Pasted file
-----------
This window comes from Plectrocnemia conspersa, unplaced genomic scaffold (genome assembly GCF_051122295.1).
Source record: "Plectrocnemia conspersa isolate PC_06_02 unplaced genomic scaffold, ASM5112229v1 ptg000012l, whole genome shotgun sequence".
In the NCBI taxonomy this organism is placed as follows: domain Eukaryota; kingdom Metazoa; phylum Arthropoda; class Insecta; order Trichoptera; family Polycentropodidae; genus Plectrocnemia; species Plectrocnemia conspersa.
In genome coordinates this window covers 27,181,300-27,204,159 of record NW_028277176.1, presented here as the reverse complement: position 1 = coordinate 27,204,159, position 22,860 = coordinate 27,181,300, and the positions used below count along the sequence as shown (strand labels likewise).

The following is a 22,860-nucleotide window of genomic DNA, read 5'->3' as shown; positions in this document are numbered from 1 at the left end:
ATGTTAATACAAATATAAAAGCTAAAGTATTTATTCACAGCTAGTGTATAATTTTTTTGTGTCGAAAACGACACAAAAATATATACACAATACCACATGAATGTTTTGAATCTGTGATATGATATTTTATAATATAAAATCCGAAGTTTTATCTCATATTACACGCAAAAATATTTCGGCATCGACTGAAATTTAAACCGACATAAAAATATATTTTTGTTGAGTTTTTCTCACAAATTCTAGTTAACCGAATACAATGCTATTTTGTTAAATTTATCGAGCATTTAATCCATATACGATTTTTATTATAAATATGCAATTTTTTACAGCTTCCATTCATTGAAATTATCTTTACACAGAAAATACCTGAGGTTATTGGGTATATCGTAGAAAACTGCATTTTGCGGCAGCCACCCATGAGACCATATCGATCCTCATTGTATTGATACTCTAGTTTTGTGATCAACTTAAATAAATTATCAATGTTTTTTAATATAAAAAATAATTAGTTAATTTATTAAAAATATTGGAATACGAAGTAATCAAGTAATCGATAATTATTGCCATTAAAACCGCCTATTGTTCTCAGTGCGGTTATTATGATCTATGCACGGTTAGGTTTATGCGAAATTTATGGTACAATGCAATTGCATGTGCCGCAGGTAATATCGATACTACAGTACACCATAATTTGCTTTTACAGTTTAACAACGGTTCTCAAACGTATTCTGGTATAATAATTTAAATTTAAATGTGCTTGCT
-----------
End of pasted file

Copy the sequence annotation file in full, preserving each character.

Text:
This window comes from Plectrocnemia conspersa, unplaced genomic scaffold (genome assembly GCF_051122295.1).
Source record: "Plectrocnemia conspersa isolate PC_06_02 unplaced genomic scaffold, ASM5112229v1 ptg000012l, whole genome shotgun sequence".
In the NCBI taxonomy this organism is placed as follows: domain Eukaryota; kingdom Metazoa; phylum Arthropoda; class Insecta; order Trichoptera; family Polycentropodidae; genus Plectrocnemia; species Plectrocnemia conspersa.
In genome coordinates this window covers 27,181,300-27,204,159 of record NW_028277176.1, presented here as the reverse complement: position 1 = coordinate 27,204,159, position 22,860 = coordinate 27,181,300, and the positions used below count along the sequence as shown (strand labels likewise).

The following is a 22,860-nucleotide window of genomic DNA, read 5'->3' as shown; positions in this document are numbered from 1 at the left end:
ATGTTAATACAAATATAAAAGCTAAAGTATTTATTCACAGCTAGTGTATAATTTTTTTGTGTCGAAAACGACACAAAAATATATACACAATACCACATGAATGTTTTGAATCTGTGATATGATATTTTATAATATAAAATCCGAAGTTTTATCTCATATTACACGCAAAAATATTTCGGCATCGACTGAAATTTAAACCGACATAAAAATATATTTTTGTTGAGTTTTTCTCACAAATTCTAGTTAACCGAATACAATGCTATTTTGTTAAATTTATCGAGCATTTAATCCATATACGATTTTTATTATAAATATGCAATTTTTTACAGCTTCCATTCATTGAAATTATCTTTACACAGAAAATACCTGAGGTTATTGGGTATATCGTAGAAAACTGCATTTTGCGGCAGCCACCCATGAGACCATATCGATCCTCATTGTATTGATACTCTAGTTTTGTGATCAACTTAAATAAATTATCAATGTTTTTTAATATAAAAAATAATTAGTTAATTTATTAAAAATATTGGAATACGAAGTAATCAAGTAATCGATAATTATTGCCATTAAAACCGCCTATTGTTCTCAGTGCGGTTATTATGATCTATGCACGGTTAGGTTTATGCGAAATTTATGGTACAATGCAATTGCATGTGCCGCAGGTAATATCGATACTACAGTACACCATAATTTGCTTTTACAGTTTAACAACGGTTCTCAAACGTATTCTGGTATAATAATTTAAATTTAAATGTGCTTGCT